The Hungry Mind: The Role of Curiosity in Education

by The Growing Room


What did Sir Isaac Newton, Albert Einstein, Marie Curie, Benjamin Franklin, and Steve Jobs have in common?


It was curiosity that propelled some of history’s greatest minds to pioneer humanity’s greatest discoveries. Philosopher Thomas Hobbes called it “the lust of the mind.” Yet, over the centuries we have been warned by both fable and parable of the dangers of succumbing to curiosity; Pandora and her box, Eve and the apple, and that poor cat all served as words to the wise. Luckily, we no longer cling to this antiquated view of curiosity; however, neither do we adequately extol its virtues, particularly in education. While educators support the concept of curiosity, not enough has been done to promote it as a centerpiece in education. Long time education critic, Albert Einstein, said, “It is nothing short of a miracle that modern methods of instruction have not yet entirely strangled the holy curiosity of inquiry”. Today, critics of standardized testing (and curriculum geared toward that end) may level those same criticisms at 21st-century education. Many proponents who view curiosity as the foundational block of learning believe that curiosity is not valued in the classroom. In fact, with the focus on outcome and test scores, many believe that the classroom is where curiosity comes to die. It is one thing to give a head nod to curiosity and quite another to allow it to flourish and thrive in the classroom.


Does Curiosity Matter?

There is no question that curiosity makes learning more effective and fun. Curious students not only are the ones asking the questions, they are the ones actively seeking out the answers. This cause and effect model cannot be ignored; an educational approach where curiosity is honored and encouraged most certainly advances learning. Good teachers long to instill a desire to learn in their students. New research posits that curiosity is as important as intelligence in determining how students perform and thrive in school.


How Curiosity Stimulates the Brain

For anyone who has been swept away by a topic or research, it is little surprise that studies suggest that people in a state of curiosity are more intrinsically motivated to learn. This state also enhances long-term memory. In a recent study, researchers from the University of California at Davis asked volunteers to rate how curious they were about particular trivia questions. Their brains were then imaged using functional magnetic resonance imaging while they answered questions. Researchers found that being in a state of curiosity increased activity in the hippocampus, a brain region that is important for forming new memories; it also increased activity in the brain’s reward system, which triggers feelings of excitement and pleasure. When the volunteers were asked to recall the answers to the questions a day after the imaging, they were able to correctly recall 71 percent of the answers to high-curiosity questions compared to 54 percent of low-curiosity questions. It appears that curiosity actually recruits the brain’s reward system! Interaction between the hippocampus and the reward system put the brain in a state wherein the subject is likely to retain information, even if the information is of low interest. Curiosity actually changes brain chemistry. Once the subjects’ curiosity had been piqued by the right question, they were better at learning and remembering unrelated information. So, while curiosity may have killed the cat, it most certainly is not fatal to students.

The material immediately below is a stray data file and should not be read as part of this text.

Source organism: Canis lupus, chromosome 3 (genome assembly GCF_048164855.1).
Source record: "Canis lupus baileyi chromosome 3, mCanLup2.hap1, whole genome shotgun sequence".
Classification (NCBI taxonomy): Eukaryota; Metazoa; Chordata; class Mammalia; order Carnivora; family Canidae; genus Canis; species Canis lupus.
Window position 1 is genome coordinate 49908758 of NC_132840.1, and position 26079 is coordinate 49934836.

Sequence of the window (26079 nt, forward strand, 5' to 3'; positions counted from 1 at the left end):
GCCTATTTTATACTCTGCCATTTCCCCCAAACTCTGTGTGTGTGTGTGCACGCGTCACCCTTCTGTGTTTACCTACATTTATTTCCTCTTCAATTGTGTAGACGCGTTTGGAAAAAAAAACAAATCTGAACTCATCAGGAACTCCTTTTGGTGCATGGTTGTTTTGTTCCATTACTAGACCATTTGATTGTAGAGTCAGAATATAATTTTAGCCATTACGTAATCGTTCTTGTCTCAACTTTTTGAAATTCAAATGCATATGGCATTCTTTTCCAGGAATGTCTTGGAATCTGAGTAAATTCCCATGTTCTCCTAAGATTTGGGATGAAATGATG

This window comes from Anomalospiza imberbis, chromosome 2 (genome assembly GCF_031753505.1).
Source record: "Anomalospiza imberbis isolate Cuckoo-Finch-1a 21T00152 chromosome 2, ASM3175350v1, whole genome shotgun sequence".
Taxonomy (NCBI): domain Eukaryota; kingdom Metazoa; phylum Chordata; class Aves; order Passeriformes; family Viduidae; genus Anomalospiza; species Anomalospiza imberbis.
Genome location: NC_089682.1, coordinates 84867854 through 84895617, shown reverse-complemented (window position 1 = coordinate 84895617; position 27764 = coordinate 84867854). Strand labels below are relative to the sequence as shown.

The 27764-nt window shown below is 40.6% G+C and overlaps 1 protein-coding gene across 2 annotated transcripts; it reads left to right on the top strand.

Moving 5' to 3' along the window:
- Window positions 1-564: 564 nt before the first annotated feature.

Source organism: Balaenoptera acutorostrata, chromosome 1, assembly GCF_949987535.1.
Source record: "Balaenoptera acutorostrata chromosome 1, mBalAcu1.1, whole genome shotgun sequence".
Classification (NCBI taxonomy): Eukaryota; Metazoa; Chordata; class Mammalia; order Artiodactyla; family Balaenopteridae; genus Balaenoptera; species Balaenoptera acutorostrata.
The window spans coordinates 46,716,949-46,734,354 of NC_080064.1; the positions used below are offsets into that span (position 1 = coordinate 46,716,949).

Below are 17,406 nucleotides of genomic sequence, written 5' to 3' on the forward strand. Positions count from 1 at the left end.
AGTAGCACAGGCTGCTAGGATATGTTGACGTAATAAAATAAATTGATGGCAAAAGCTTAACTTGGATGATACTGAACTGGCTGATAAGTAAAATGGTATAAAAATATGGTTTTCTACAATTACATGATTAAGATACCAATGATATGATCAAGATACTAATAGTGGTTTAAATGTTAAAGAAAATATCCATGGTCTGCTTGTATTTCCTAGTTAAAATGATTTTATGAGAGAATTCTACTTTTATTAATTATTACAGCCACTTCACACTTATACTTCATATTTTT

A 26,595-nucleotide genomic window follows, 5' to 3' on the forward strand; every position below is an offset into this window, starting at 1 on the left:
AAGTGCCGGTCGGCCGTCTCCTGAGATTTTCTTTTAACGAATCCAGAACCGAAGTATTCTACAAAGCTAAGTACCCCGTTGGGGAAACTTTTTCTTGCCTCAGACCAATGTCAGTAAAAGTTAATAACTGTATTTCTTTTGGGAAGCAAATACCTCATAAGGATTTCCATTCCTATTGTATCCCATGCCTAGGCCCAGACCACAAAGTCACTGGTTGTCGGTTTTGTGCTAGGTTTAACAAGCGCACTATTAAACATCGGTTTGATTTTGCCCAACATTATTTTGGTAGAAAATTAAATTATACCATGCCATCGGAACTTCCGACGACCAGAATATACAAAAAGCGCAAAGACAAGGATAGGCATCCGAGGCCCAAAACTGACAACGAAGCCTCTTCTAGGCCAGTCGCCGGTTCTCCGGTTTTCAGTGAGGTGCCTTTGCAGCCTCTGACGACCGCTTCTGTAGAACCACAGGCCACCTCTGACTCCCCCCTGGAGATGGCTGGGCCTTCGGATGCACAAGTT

How to Foster Curiosity in Children

So how do we, as parents, cultivate curiosity in our children?

Allow Space That Stops Focusing on the “Answer”

An environment that allows and makes adequate space for questions and answers will inspire curiosity in children. Hurried, rote answers from parents and focus on the “correct” answer from children will do little to encourage curiosity or foster an environment for active exploration or observation. Do not focus on the correct answer, but rather on a Socratic approach to conversations that engage your child’s creativity and curiosity.

Normalize Failure

Those who have learned to regard failure as a step in the learning process are more likely to be lifelong learners. They are also more likely to be inspired by intrinsic motivation. Removing the stigma of failure by shifting the focus to process rather than result will enable children to see failure as a byproduct of learning and not a feared final destination.

Fostering an inherent love of learning is the goal of educators and parents alike. As your child’s most important teacher remember to cue to your child’s interests. Curiosity focusing on passions, values, and interests (with less emphasis on result) will also strengthen less valued subjects in terms of learning and recall. Encouraging curiosity itself is a great start. Albert Einstein wrote, “The important thing is not to stop questioning. Curiosity has its own reason for existing”.



The Growing Room Academy’s collaborative partnership with Village Music School allows our students and San Ramon Valley families to participate in an exciting array of expanded music education classes. This alliance allows Village Music School to extend their successful studio music program from the Diablo Valley to the San Ramon Valley. Village Music School classes are held within the walls of Growing Room Academy and will be housed in two rooms solely dedicated as music studios. Classes are offered weekday afternoons and evenings, plus Saturdays.